Top Historic Sights in Dortmund, Germany

Explore the historic highlights of Dortmund

Marienkirche

Marienkirche (St. Mary"s Church) was built opposite of the Reinoldikirche, for the town"s council and jurisdiction. It shows elements of Romanesque and Gothic architecture, and houses notable Medieval art. The church was built on the Hellweg, a main Medieval road connecting the free imperial town Dortmund with others. It was erected between 1170 and 1200 in Romanesque style to serve the town"s cou ...
Founded: 1170-1200 | Location: Dortmund, Germany

Reinoldikirche

The Lutheran Church of St. Reinold (Reinoldikirche) is dedicated to the patron of the city. The church was built as a palatine church in the Ottonian era. The present building is a late Romanesque church with a late gothic quire. St. Reinold"s was built from 1250 to 1270, and is located in the centre of the city, directly at the crossing of the Hellweg (a historic trade route) and the historic road from Co ...
Founded: 1250-1270 | Location: Dortmund, Germany

Hohensyburg Castle

The Hohensyburg, a castle complex of the Lords of Sieberg, was constructed on the grounds of a former Saxon refuge, which was conquered in 775 by the Franks under Charlemagne. The castle, which was built around 1100 of Ruhr sandstone, was partially destroyed in 1287 by Count Eberhard I. von der Mark. The castle complex was an imperial fief of the von der Mark counts from 1300. This fiefdom was transferred to Brandenburg i ...
Founded: c. 1100 | Location: Dortmund, Germany

Bodelschwingh Castle

Bodelschwingh magnificent castle dates from the 13th century. The current Renaissance style water castle was built in the 16th and 17th centuries. It became to the possession family Innhausen and Knyphausen at the end of the 19th century, whose property the castle is still today.
Founded: 13th century | Location: Dortmund, Germany

St. Peter's Church

St. Peter's is a Romanesque church in Syburg, now a suburb of Dortmund. Standing on a rocky outcrop above the confluence of the Ruhr and the Lenne, the sandstone church is one of the most noticeable landmarks in the area. The church is surrounded by a graveyard, which contains the oldest gravestones in Westphalia; three stones date back to between 750 and 850, one of which is in the church. In his desire for Chr ...
Founded: c. 1100 | Location: Dortmund, Germany

Featured Historic Landmarks, Sites & Buildings

Historic Site of the week

Mosque–Cathedral of Córdoba

The Mosque–Cathedral of Córdoba, also known as the Great Mosque of Córdoba and the Mezquita is regarded as one of the most accomplished monuments of Moorish architecture.

According to a traditional account, a small Visigoth church, the Catholic Basilica of Saint Vincent of Lérins, originally stood on the site. In 784 Abd al-Rahman I ordered construction of the Great Mosque, which was considerably expanded by later Muslim rulers. The mosque underwent numerous subsequent changes: Abd al-Rahman II ordered a new minaret, while in 961 Al-Hakam II enlarged the building and enriched the Mihrab. The last of such reforms was carried out by Almanzor in 987. It was connected to the Caliph"s palace by a raised walkway, mosques within the palaces being the tradition for previous Islamic rulers – as well as Christian Kings who built their palaces adjacent to churches. The Mezquita reached its current dimensions in 987 with the completion of the outer naves and courtyard.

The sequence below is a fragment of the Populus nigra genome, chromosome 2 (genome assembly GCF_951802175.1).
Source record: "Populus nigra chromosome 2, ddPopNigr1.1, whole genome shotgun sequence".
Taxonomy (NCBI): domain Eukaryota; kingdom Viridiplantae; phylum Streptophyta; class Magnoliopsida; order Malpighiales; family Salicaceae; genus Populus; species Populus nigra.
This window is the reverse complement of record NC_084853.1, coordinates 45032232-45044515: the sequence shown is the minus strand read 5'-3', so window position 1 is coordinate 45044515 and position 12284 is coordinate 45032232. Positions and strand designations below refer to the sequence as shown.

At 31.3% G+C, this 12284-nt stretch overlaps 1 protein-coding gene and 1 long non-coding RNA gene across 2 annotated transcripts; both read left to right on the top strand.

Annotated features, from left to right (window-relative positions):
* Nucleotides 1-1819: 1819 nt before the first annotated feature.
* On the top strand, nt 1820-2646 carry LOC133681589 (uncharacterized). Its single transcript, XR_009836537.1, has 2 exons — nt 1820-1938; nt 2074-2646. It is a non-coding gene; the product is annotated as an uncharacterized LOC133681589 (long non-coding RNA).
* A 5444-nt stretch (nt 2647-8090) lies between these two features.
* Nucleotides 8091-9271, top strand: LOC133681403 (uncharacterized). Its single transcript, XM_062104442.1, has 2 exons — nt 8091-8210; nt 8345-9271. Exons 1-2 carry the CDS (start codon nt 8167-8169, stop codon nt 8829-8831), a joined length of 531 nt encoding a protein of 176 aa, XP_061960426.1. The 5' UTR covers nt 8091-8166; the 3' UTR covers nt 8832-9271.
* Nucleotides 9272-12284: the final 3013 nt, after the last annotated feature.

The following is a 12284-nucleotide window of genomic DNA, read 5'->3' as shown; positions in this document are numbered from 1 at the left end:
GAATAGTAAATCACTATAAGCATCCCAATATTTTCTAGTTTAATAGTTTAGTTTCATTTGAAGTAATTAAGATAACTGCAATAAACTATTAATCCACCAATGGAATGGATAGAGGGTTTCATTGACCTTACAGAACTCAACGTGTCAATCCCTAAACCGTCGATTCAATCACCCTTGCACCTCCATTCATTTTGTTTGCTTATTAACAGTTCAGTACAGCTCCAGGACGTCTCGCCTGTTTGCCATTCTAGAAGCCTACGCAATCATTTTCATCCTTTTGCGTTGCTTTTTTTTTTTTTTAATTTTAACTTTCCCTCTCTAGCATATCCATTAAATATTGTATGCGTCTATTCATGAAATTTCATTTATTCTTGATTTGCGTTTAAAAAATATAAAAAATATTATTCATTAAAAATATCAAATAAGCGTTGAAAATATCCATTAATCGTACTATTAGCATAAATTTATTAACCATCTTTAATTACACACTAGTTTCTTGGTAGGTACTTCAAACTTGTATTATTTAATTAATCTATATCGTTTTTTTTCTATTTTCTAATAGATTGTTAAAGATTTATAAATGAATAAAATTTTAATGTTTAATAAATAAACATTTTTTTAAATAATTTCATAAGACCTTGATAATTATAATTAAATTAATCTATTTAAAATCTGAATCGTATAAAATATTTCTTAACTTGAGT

In 1236, Córdoba was conquered by King Ferdinand III of Castile, and the centre of the mosque was converted into a Catholic cathedral. Alfonso X oversaw the construction of the Villaviciosa Chapel and the Royal Chapel within the mosque. The kings who followed added further Christian features, such as King Henry II rebuilding the chapel in the 14th century. The minaret of the mosque was also converted to the bell tower of the cathedral. It was adorned with Santiago de Compostela"s captured cathedral bells. Following a windstorm in 1589, the former minaret was further reinforced by encasing it within a new structure.

The most significant alteration was the building of a Renaissance cathedral nave in the middle of the expansive structure. The insertion was constructed by permission of Charles V, king of Castile and Aragon. Artisans and architects continued to add to the existing structure until the late 18th century.

Architecture

The building"s floor plan is seen to be parallel to some of the earliest mosques built from the very beginning of Islam. It had a rectangular prayer hall with aisles arranged perpendicular to the qibla, the direction towards which Muslims pray. The prayer hall was large and flat, with timber ceilings held up by arches of horseshoe-like appearance.

In planning the mosque, the architects incorporated a number of Roman columns with choice capitals. Some of the columns were already in the Gothic structure; others were sent from various regions of Iberia as presents from the governors of provinces. Ivory, jasper, porphyry, gold, silver, copper, and brass were used in the decorations. Marvellous mosaics and azulejos were designed. Later, the immense temple embodied all the styles of Morisco architecture into one composition.

The building is most notable for its arcaded hypostyle hall, with 856 columns of jasper, onyx, marble, granite and porphyry. These were made from pieces of the Roman temple that had occupied the site previously, as well as other Roman buildings, such as the Mérida amphitheatre. The double arches were an innovation, permitting higher ceilings than would otherwise be possible with relatively low columns. The double arches consist of a lower horseshoe arch and an upper semi-circular arch.